ITM/PTTI Call for Abstracts

Technical Committee

PTTI General Chair: Ryan Dupuis, Excelitas Technologies
PTTI Program Chair: James Hanssen, USNO
PTTI Tutorials Chair: Michael Coleman, Naval Research Laboratory

ITM General Chair: Dr. André Hauschild, German Aerospace Center (DLR), Germany
ITM Program Chair: Dr. Jiyun Lee, KAIST, South Korea

Download the ITM/PTTI 2018 Call for Abstracts

Submit Your Abstract

Technical Session Listing

ITM/PTTI PLENARY SESSION: Unmanned Aircraft System (UAS) Traffic Management (UTM)
Plenary Speaker: Akbar Sultan, Deputy Director, Airspace Operations and Safety Program, NASA  

PTTI Sessions

PTTI Pre-Conference Tutorials
The following pre-conference tutorials will be offered on January 29:

  • GNSS Clocks: History, Present and Future
  • Clock Measurements and Statistics
  • Timescale and GNSS Reference Time
  • GNSS Time Transfer/Code and Carrier Phase
  • Clocks in Geodesy/Navigation Solutions and Applications
  • Time Dissemination and Applications with NTP/PTP

Advances in Computer Time Transfer: NTP, PTP, and Related Systems
The two primary protocols used to deliver accurate time stamps to computer systems, the Network Time Protocol (NTP) and the Precision Time Protocol (PTP), also known as IEEE- 1588. Topics include NTP and PTP time transfer over both wide and local area networks, and the measurement and evaluation of servers, clients, and networks. Other computer time transfer systems including Synchronous Ethernet (SyncE), White Rabbit, and proprietary and proposed systems will also be explored.
Jeff Prillaman, U.S. Naval Observatory,
Jian Yao, NIST,

Advances in Geostationary Satellite Time and Frequency Transfer
Time transfer via geostationary satellites, including the Two-Way Satellite Time and Frequency Transfer (TWSTFT) method utilized for contributions to TAI and UTC. Also included are one-way transmissions and time code services from communications satellites used for television, radio, and meteorological applications.
Dr. Stefania Romisch, NIST
Russell Bumgarner, U.S. Naval Observatory

Advances in GNSS Time Transfer
Advances in GNSS time transfer, in particular time transfer with GPS, Galileo, GLONASS, and BeiDou, as well as the various augmentation systems. Measurements techniques (P3, PPP, IPPP, etc.), advances in receivers and antennas, system interoperability and multi-GNSS time transfer, and the results of time transfer campaigns and intercomparisons.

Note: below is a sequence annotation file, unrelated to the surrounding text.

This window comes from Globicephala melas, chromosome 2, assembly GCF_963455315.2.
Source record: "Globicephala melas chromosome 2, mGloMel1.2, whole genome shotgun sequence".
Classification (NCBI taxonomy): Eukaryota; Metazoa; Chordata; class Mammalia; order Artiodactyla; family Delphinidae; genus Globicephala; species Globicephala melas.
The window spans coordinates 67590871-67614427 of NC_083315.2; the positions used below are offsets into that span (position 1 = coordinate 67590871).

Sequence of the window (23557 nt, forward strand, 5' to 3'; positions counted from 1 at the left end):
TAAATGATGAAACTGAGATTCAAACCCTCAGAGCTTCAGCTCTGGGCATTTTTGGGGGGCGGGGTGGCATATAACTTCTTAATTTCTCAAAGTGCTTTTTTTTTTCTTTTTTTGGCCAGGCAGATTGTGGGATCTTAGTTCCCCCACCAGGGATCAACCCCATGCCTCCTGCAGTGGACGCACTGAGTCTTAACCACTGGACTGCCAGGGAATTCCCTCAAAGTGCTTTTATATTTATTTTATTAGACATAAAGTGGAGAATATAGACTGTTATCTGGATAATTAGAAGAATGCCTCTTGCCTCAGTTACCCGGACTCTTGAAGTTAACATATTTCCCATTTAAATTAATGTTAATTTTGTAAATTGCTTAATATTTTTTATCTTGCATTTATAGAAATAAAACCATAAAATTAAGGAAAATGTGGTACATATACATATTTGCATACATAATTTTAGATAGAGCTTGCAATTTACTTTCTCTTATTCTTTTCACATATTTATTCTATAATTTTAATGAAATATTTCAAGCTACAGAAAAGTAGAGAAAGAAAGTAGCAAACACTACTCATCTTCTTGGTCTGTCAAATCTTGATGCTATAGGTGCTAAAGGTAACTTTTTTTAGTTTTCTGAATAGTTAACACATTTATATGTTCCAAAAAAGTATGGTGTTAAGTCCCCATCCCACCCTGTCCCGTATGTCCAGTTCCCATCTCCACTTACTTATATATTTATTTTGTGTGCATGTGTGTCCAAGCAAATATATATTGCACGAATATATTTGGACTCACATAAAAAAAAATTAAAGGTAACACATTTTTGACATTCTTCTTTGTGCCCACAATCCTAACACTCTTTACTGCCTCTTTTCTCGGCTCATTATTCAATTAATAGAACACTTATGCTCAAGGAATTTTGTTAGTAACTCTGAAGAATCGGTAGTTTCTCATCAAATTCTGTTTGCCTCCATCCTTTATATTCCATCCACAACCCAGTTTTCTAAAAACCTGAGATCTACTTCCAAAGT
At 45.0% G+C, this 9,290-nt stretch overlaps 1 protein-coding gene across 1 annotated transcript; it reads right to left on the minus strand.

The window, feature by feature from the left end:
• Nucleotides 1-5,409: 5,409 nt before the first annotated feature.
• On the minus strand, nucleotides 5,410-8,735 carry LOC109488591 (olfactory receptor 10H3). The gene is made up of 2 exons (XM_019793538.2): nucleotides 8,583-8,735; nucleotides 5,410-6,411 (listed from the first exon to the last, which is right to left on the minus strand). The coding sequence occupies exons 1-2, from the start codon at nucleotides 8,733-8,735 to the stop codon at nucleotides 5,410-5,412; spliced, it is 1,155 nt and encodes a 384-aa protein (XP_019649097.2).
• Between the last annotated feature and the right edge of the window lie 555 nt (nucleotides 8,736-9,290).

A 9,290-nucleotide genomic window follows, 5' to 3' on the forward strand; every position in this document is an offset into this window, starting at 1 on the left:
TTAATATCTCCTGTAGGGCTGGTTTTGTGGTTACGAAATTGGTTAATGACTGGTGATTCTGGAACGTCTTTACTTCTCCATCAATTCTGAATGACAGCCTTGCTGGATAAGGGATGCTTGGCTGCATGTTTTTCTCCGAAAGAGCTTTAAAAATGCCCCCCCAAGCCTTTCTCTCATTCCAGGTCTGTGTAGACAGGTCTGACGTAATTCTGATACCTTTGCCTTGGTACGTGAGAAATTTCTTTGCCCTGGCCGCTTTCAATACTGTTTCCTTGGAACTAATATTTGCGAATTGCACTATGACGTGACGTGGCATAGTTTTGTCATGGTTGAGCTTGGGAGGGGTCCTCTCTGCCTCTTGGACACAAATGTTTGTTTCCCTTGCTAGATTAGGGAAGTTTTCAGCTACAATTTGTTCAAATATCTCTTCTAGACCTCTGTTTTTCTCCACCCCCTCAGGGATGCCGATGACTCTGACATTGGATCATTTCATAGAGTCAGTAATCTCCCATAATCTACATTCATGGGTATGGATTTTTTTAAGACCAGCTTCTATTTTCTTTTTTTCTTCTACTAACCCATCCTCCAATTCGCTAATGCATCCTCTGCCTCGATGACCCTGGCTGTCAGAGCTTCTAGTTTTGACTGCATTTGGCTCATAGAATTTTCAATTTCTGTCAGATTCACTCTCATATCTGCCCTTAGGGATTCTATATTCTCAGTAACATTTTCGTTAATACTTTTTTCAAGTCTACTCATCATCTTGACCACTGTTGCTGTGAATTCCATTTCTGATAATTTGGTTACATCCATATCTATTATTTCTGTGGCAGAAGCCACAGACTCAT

Ed Powers, U.S. Naval Observatory
Lisa Perdue, Spectracom

Advances in Optical Time Transfer (free-space and fiber based)
Time transfer over dedicated optical fibers typically produces lower uncertainties than time transfer via satellites, and as such has become a preferred method for comparing optical clocks and the best microwave clocks. This session is devoted to optical time transfer techniques, and results obtained over short, medium, and long distances. Additional topics include free space optical links for time transfer.
Dr. Sven-Christian Ebenhag , SP Technical Research Institute of Sweden
Dr. Michael Dennis, Johns Hopkins University/APL

Advances in PTTI Measurement Techniques
Advances in measurement techniques and metrics used in PTTI applications. Methods for calibrating cables, fibers, receivers, antennas, and other hardware utilized in time transfer systems; systems and techniques for the measurement of PM/AM noise; and measurement methods for clock characterization (including statistics for stability analysis and forecasting clock drift/aging), and new advances in measurement instrumentation.
Craig Nelson, NIST
Nathan Martina, U.S. Naval Observatory

Advances in Time Transfer via Radio Signals
Time transfer methods based on signals that originate from ground based radio transmitters. Time transfer via LF radio signals including eLORAN, MF/HF comm channels, existing system-radio signals, and line of sight signals (FM radio, VHF, UHF, microwave).
Lin Haas, BAE Systems
Dr. Eric Adles, Johns Hopkins University/APL

Advances in Ultrastable Microwave and Optical Clocks
New advances in clocks for PTTI applications. The primary focus is on atomic clock design and current and expected future performance for high-end laboratory based clocks. High-end microwave clocks as well as optical clocks.
Dr. Jeff Sherman, NIST
Dr. James Camparo, The Aerospace Corporation

Environmental Effects on Portable Clocks
Environmental effects in small, portable clocks. Emphasis will be on environmental characterization of clocks as well as techniques to mitigate degradation of clock performance due to the environment. Additionally, there is interest in advances on portable clocks designed for extreme environments.
Dr. Daphna Enzer, Jet Propulsion Laboratory
Bryan Owings, Microsemi

Next Generation PTTI Applications
New and developing PTTI applications. New applications that rely on precise time as well as new techniques for precise time generation or dissemination.
Greg Weaver, John Hopkins University/APL
Edoardo Detoma, (Retired), Italy

The Role of PTTI in Electric Power Distribution
The implementation of the “smart grid,” or an electric power distribution system that can automatically detect and react to local changes in electricity usage, is one of the largest critical infrastructure PTTI applications. This session focuses on the role of PTTI in the smart-grid, including the design, use, and calibration of phasor measurement units (PMUs).
Blair Fonville, U.S. Naval Observatory
Peter Cash, Microsemi

The Role of PTTI in Improving GNSS Invulnerability, Reliability, and Performance